WASHINGTON — More than 1,100 of Hawaii’s restaurants, bars and bakeries received $414 million through a federal grant program aimed at offsetting revenue losses caused by the COVID-19 pandemic, according to newly released data from the U.S. Small Business Administration.

On a per capita basis, that’s more money than any other state and second only to the District of Columbia.

Still, many of the Aloha State’s food and beverage businesses were on the outside looking in when it came to snatching up federal dollars.

Nico Chaize with poke and offerings from Nico’s Fish Market located at Pier 38.
Nico Chaize applied for federal grant aid through the SBA’s Restaurant Revitalization Fund for his restaurant, Nico’s Pier 38, but didn’t get it. Cory Lum/Civil Beat/2021

The $28.6 billion Restaurant Revitalization Fund was created in March when Congress passed the $1.9 trillion American Rescue Plan to help curb the economic strains caused by an ongoing global epidemic that’s claimed more than 600,000 lives in the U.S.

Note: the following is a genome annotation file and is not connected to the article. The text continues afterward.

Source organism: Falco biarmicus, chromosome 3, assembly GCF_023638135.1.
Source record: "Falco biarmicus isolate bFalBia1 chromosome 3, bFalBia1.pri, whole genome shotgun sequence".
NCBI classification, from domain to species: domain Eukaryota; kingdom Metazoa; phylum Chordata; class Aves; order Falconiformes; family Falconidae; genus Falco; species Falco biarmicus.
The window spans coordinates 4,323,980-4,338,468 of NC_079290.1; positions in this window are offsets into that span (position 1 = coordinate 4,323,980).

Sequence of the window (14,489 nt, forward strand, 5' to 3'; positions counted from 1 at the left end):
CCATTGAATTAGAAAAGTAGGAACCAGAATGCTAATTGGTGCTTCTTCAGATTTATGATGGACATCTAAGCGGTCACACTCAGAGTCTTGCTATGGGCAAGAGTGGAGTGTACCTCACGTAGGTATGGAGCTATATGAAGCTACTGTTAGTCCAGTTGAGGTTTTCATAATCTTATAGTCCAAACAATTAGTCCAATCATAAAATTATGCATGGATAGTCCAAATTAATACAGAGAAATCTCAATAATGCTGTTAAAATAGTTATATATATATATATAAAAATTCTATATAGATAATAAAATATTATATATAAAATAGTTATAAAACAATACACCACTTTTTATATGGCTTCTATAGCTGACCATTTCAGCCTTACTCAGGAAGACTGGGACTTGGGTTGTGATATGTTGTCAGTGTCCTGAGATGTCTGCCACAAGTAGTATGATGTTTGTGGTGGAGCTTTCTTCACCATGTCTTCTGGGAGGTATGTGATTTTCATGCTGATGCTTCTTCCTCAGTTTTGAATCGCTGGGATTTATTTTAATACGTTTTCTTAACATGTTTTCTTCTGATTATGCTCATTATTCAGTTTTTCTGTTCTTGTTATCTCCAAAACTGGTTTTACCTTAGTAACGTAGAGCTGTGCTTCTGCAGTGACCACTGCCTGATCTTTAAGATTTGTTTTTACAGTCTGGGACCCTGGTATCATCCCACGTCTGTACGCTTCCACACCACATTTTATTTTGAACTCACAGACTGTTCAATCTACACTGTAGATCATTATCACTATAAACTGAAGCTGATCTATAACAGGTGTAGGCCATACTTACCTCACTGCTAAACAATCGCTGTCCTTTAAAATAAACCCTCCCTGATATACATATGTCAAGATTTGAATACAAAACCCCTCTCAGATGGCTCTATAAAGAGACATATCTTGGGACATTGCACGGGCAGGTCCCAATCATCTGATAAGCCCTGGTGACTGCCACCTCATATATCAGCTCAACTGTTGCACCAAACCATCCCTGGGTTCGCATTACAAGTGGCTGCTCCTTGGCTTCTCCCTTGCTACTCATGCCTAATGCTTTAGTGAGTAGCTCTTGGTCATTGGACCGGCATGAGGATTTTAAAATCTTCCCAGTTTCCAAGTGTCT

The fund, however, quickly ran out of money, which has left hundreds of thousands of business owners clamoring for a second serving of federal aid.

In Hawaii alone, the SBA received 2,396 applications from businesses that sought more than $980 million in relief aid. Fewer than half of those applications were approved before the well ran dry.

Nico Chaize is among the restaurateurs who lost out. Chaize is the chef and owner of Nico’s Pier 38 at the Honolulu Harbor. He said he was forced to shutter one of his restaurants, Nico’s Upstairs, during the pandemic.

Money from the Restaurant Revitalization Fund could have helped reopen the doors and contend with rising prices caused by inflation, but he didn’t make it out of the queue.